Practice point: The Appellate Division reversed the motion court and denied that branch of plaintiff's motion for leave to extend the time within which to serve the summons and complaint.
Plaintiff's supporting affidavits failed to establish that she exercised reasonably diligent efforts in attempting to effect proper service of process upon the appellant and, thus, she failed to show good cause, as required by CPLR 306-b. In addition, plaintiff failed to establish her entitlement to the extension in the interest of justice as she failed to demonstrate a potentially meritorious medical malpractice cause of action. Neither did plaintiff rebut defendant's assertion that he did not have notice of the action until nearly 11 months after the expiration of the statute of limitations, and the concomitant inference that he was substantially prejudiced by plaintiff's lengthy delay in seeking leave to extend time.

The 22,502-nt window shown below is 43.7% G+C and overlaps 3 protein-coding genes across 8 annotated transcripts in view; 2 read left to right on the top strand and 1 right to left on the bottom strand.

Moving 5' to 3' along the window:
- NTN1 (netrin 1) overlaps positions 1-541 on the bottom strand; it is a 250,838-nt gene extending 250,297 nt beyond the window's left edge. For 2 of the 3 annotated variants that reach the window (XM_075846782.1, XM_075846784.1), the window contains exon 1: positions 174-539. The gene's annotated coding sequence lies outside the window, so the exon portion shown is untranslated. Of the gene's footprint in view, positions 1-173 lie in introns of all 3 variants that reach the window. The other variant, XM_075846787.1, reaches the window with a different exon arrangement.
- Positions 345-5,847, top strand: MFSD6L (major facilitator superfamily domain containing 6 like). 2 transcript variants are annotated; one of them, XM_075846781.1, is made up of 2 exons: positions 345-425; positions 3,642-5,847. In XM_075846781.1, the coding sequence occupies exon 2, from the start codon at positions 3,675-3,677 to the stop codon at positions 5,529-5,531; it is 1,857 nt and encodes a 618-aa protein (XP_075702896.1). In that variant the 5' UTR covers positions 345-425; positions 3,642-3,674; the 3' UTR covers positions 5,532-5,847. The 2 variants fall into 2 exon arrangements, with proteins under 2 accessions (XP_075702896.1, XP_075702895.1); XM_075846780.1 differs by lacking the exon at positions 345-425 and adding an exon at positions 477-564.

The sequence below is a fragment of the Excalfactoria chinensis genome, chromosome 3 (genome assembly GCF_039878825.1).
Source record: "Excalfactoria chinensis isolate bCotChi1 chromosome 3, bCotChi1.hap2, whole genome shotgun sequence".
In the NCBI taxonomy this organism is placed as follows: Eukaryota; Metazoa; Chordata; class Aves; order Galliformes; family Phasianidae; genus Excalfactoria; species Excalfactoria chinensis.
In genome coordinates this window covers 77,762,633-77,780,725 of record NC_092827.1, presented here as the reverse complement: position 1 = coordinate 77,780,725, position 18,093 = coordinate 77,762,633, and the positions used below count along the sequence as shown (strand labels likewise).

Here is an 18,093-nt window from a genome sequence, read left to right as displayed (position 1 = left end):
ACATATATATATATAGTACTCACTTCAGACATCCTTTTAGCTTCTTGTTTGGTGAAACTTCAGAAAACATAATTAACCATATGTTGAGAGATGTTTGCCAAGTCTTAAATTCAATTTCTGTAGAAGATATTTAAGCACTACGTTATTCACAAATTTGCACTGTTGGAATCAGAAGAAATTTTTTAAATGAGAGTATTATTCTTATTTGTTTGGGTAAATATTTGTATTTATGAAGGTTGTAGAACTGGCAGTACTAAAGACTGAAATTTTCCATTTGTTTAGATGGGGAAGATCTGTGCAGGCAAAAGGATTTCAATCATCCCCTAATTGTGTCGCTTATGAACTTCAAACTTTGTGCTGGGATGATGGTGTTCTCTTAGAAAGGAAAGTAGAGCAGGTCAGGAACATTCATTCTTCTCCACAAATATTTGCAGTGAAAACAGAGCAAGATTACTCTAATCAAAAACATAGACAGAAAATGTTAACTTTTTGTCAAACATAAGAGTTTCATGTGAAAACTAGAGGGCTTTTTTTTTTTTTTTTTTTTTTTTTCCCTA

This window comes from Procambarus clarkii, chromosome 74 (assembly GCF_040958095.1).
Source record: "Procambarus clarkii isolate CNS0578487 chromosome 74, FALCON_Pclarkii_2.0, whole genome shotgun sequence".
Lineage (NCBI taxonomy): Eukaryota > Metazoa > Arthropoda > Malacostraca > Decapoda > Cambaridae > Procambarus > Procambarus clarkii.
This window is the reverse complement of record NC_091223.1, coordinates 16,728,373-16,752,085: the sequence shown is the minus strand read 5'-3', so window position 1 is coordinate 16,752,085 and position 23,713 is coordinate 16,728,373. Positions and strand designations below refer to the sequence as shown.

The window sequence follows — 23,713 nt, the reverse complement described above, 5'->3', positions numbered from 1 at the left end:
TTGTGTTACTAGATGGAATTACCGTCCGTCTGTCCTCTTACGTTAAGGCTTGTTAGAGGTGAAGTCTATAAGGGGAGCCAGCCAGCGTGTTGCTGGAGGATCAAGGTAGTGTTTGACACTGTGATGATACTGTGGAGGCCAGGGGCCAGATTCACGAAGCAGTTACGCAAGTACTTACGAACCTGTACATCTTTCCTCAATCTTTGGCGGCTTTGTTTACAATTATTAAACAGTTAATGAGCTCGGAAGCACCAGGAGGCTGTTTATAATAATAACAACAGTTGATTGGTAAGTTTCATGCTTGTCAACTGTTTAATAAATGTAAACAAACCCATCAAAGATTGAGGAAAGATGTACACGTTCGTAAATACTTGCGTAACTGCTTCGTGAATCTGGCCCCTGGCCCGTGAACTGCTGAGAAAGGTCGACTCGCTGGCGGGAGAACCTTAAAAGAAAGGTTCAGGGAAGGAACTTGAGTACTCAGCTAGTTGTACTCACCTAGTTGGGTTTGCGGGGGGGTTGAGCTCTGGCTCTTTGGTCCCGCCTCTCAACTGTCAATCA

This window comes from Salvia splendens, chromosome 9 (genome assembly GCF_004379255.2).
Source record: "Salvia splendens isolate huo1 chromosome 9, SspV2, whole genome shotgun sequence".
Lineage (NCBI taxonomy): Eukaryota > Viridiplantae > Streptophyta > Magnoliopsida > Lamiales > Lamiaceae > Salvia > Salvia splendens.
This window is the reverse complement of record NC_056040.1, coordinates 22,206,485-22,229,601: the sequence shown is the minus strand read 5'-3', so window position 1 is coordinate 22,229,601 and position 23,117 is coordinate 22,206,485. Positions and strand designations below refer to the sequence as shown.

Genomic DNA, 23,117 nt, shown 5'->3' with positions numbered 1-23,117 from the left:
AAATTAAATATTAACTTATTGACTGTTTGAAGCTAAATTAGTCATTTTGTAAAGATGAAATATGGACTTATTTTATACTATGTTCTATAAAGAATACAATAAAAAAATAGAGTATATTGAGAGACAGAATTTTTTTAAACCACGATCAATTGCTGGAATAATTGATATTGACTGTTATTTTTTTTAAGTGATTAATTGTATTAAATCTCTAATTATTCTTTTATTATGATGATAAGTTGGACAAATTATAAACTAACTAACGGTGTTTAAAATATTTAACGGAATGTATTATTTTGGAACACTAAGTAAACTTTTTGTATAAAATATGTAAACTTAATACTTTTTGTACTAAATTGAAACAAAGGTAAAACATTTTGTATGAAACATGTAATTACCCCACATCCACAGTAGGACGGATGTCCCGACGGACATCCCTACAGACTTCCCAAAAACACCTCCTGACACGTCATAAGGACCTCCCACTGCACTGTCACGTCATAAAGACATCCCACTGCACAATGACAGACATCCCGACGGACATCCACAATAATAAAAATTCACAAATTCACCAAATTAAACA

Student note: Pursuant to the statute's terms, granting the motion requires a showing that there is good cause, or a determination that it is in the interest of justice.
Case: Wilbyfont v. New York Presbyt. Hosp., NY Slip Op 06585 (2d Dept. 2015)
Here is the decision.
Monday's issue: Summary judgment in a personal injury action.